You know you are seeing such a photograph if you say to yourself, "I could have taken that picture. I've seen such a scene before, but never like that." It is the kind of photography that relies for its strengths not on special equipment or effects but on the intensity of the photographer's seeing. It is the kind of photography in which the raw materials--light, space, and shape--are arranged in a meaningful and even universal way that gives grace to ordinary objects.
My first priority when taking pictures is to achieve clarity. A good documentary photograph transmits the information of the situation with the utmost fidelity; achieving it means understanding the nuances of lighting and composition, and also remembering to keep the lenses clean and the cameras steady.
And that desire--the strong desire to take pictures--is important. It borders on a need, based on a habit: the habit of seeing. Whether working or not, photographers are looking, seeing, and thinking about what they see, a habit that is both a pleasure and a problem, for we seldom capture in a single photograph the full expression of what we see and feel. It is the hope that we might express ourselves fully--and the evidence that other photographers have done so--that keep us taking pictures.
In my work, the most elaborate--and essential--accessory is a standard tripod. For spiritual companions I have had the many artists who have relied on nature to help shape their imagination. And their most elaborate equipment was a deep reverence for the world through which they passed. Photographers share something with these artists. We seek only to see and to describe with our own voices, and, though we are seldom heard as soloists, we cannot photograph the world in any other way.
...actually, ambition won't get you that far. You'll shift gears. You'll see something that's shinier. But if you believe... then you're the long-distance runner.
There was photography, but there was also the photographic life. I couldn’t imagine one without the other and wanted both.
One of the things that I most believe in is the compose and wait philosophy of photography. It’s a very satisfying, almost spiritual way to photograph. Life isn’t’ knocking you around, life isn’t controlling you. You have picked your place, you’ve picked your scene, you’ve picked your light, you’ve done all the decision making and you are waiting for the moment to come to you...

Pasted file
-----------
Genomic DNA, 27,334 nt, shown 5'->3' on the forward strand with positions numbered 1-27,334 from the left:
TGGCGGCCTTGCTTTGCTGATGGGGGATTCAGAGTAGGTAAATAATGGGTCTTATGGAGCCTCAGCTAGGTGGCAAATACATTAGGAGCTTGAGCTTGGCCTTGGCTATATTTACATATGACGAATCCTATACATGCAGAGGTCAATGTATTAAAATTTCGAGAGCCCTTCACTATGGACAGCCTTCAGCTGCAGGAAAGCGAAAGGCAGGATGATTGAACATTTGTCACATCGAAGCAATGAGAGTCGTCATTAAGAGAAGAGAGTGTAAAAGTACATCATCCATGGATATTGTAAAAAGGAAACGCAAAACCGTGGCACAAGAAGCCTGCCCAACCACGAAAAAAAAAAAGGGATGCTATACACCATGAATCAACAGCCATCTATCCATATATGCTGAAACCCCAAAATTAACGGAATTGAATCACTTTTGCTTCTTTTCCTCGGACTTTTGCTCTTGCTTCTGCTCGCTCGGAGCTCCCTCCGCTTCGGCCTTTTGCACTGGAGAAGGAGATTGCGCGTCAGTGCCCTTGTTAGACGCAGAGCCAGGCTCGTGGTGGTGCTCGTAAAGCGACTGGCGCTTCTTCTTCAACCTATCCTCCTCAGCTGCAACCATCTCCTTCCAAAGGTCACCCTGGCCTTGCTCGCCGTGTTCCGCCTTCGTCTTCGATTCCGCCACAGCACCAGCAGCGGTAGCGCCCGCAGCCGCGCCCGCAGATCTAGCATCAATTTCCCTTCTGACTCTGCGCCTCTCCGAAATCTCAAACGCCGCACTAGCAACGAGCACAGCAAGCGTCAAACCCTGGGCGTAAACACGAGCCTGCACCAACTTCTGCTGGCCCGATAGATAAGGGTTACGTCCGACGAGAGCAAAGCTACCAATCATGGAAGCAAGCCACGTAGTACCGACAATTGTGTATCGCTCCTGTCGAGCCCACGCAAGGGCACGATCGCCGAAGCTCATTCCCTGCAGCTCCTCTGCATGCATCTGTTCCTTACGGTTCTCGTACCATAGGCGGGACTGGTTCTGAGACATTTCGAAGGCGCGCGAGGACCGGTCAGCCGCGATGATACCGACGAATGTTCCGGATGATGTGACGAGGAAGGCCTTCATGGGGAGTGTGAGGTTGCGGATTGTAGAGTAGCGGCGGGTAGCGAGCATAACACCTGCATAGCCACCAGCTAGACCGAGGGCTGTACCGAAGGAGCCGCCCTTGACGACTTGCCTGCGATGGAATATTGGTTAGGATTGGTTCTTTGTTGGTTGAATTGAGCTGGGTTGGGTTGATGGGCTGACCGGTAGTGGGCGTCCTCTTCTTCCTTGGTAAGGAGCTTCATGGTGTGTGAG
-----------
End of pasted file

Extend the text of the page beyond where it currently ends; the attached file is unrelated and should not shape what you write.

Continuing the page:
There isn’t an aspect of book creation I don’t enjoy, and there has always been a book in my life to dream about or work on.
In almost every photograph I have ever made, there is something I would do to complete it. I take that to be the spirit hole or the deliberate mistake that’s in a Navajo rug to not be godlike, but to be human.
Above all, it's hard learning to live with vivid mental images of scenes I cared for and failed to photograph. It is the edgy existence within me of these unmade images that is the only assurance that the best photographs are yet to be made.
But there is more to a fine photograph than information. We are also seeking to present an image that arouses the curiosity of the viewer or that, best of all, provokes the viewer to think--to ask a question or simply to gaze in thoughtful wonder. We know that photographs inform people. We also know that photographs move people. The photograph that does both is the one we want to see and make. It is the kind of picture that makes you want to pick up your own camera again and go to work.
As I have practiced it, photography produces pleasure by simplicity, I see something special and show it to the camera. A picture is produced. The moment is held until someone sees it. Then it is theirs. Photography, alone of the arts, seems perfected to serve the desire humans have for a moment -- this very moment -- to stay.
The neatest part of this book I'm working on--to me--are the pictures that show the process... Because photographers... think things through and... it isn't luck, and it isn't random and it isn't accidental. It isn't.
...just like some people's instinct to photograph is triggered by vacation... assignments might be that to me and that's why I've built my life around assignments. That was the way to live the photographic life.
I have photographed subjects where I had something to say and the difference is... it matters the most. It's a critical and very consequential difference. If you don't have anything to say then you'll force photographs. But if it's something that you know, love and feel and have lived; and it's a subject that you want to hold high— for some reason; for your reason— then the photography will not be forced. It will flow forward from you in every important way.
I think of myself as a writer who photographs. Images, for me, can be considered poems, short stories or essays. And I’ve always thought the best place for my photographs was inside books of my own creation.
Life rarely presents fully finished photographs. An image evolves, often from a single strand of visual interest – a distant horizon, a moment of light, a held expression.